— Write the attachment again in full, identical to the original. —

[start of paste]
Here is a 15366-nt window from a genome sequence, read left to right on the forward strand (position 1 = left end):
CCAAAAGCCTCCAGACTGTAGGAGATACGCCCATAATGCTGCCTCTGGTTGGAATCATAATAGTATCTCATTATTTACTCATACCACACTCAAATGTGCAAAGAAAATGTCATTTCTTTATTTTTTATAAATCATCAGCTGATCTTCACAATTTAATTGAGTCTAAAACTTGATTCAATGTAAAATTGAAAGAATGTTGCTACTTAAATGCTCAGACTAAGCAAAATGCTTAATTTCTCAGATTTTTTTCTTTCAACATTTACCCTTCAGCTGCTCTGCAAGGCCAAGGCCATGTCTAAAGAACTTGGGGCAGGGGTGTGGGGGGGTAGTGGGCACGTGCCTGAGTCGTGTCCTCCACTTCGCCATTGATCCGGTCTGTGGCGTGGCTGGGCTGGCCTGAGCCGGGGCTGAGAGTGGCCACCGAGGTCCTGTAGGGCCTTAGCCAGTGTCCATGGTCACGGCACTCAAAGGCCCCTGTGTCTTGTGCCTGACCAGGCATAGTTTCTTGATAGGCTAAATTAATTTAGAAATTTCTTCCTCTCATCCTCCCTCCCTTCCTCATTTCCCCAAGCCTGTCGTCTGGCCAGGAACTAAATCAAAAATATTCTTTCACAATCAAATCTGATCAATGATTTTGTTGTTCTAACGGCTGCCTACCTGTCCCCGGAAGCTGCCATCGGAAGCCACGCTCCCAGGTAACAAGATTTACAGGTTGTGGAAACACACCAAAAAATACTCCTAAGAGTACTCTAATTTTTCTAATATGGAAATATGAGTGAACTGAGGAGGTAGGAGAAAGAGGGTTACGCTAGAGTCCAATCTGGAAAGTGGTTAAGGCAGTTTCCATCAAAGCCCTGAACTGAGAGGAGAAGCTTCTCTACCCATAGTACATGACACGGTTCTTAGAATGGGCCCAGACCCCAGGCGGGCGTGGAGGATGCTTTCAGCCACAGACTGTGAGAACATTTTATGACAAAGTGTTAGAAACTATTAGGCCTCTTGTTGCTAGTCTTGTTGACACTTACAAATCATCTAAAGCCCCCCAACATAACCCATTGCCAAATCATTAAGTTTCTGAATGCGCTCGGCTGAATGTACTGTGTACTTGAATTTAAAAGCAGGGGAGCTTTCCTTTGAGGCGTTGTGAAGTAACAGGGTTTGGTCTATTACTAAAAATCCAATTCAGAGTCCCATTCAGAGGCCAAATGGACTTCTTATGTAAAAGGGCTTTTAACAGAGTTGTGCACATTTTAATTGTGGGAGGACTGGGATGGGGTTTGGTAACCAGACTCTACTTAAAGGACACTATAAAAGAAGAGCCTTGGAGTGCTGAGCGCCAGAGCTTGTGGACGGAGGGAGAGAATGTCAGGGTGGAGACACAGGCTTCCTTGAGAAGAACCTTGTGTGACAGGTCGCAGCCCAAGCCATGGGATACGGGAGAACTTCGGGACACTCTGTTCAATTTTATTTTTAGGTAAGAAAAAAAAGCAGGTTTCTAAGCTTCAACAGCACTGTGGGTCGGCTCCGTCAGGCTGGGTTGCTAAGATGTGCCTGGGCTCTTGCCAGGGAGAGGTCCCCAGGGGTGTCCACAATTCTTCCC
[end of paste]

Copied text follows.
Here is a 15366-nt window from a genome sequence, read left to right on the forward strand (position 1 = left end):
CCAAAAGCCTCCAGACTGTAGGAGATACGCCCATAATGCTGCCTCTGGTTGGAATCATAATAGTATCTCATTATTTACTCATACCACACTCAAATGTGCAAAGAAAATGTCATTTCTTTATTTTTTATAAATCATCAGCTGATCTTCACAATTTAATTGAGTCTAAAACTTGATTCAATGTAAAATTGAAAGAATGTTGCTACTTAAATGCTCAGACTAAGCAAAATGCTTAATTTCTCAGATTTTTTTCTTTCAACATTTACCCTTCAGCTGCTCTGCAAGGCCAAGGCCATGTCTAAAGAACTTGGGGCAGGGGTGTGGGGGGGTAGTGGGCACGTGCCTGAGTCGTGTCCTCCACTTCGCCATTGATCCGGTCTGTGGCGTGGCTGGGCTGGCCTGAGCCGGGGCTGAGAGTGGCCACCGAGGTCCTGTAGGGCCTTAGCCAGTGTCCATGGTCACGGCACTCAAAGGCCCCTGTGTCTTGTGCCTGACCAGGCATAGTTTCTTGATAGGCTAAATTAATTTAGAAATTTCTTCCTCTCATCCTCCCTCCCTTCCTCATTTCCCCAAGCCTGTCGTCTGGCCAGGAACTAAATCAAAAATATTCTTTCACAATCAAATCTGATCAATGATTTTGTTGTTCTAACGGCTGCCTACCTGTCCCCGGAAGCTGCCATCGGAAGCCACGCTCCCAGGTAACAAGATTTACAGGTTGTGGAAACACACCAAAAAATACTCCTAAGAGTACTCTAATTTTTCTAATATGGAAATATGAGTGAACTGAGGAGGTAGGAGAAAGAGGGTTACGCTAGAGTCCAATCTGGAAAGTGGTTAAGGCAGTTTCCATCAAAGCCCTGAACTGAGAGGAGAAGCTTCTCTACCCATAGTACATGACACGGTTCTTAGAATGGGCCCAGACCCCAGGCGGGCGTGGAGGATGCTTTCAGCCACAGACTGTGAGAACATTTTATGACAAAGTGTTAGAAACTATTAGGCCTCTTGTTGCTAGTCTTGTTGACACTTACAAATCATCTAAAGCCCCCCAACATAACCCATTGCCAAATCATTAAGTTTCTGAATGCGCTCGGCTGAATGTACTGTGTACTTGAATTTAAAAGCAGGGGAGCTTTCCTTTGAGGCGTTGTGAAGTAACAGGGTTTGGTCTATTACTAAAAATCCAATTCAGAGTCCCATTCAGAGGCCAAATGGACTTCTTATGTAAAAGGGCTTTTAACAGAGTTGTGCACATTTTAATTGTGGGAGGACTGGGATGGGGTTTGGTAACCAGACTCTACTTAAAGGACACTATAAAAGAAGAGCCTTGGAGTGCTGAGCGCCAGAGCTTGTGGACGGAGGGAGAGAATGTCAGGGTGGAGACACAGGCTTCCTTGAGAAGAACCTTGTGTGACAGGTCGCAGCCCAAGCCATGGGATACGGGAGAACTTCGGGACACTCTGTTCAATTTTATTTTTAGGTAAGAAAAAAAAGCAGGTTTCTAAGCTTCAACAGCACTGTGGGTCGGCTCCGTCAGGCTGGGTTGCTAAGATGTGCCTGGGCTCTTGCCAGGGAGAGGTCCCCAGGGGTGTCCACAATTCTTCCC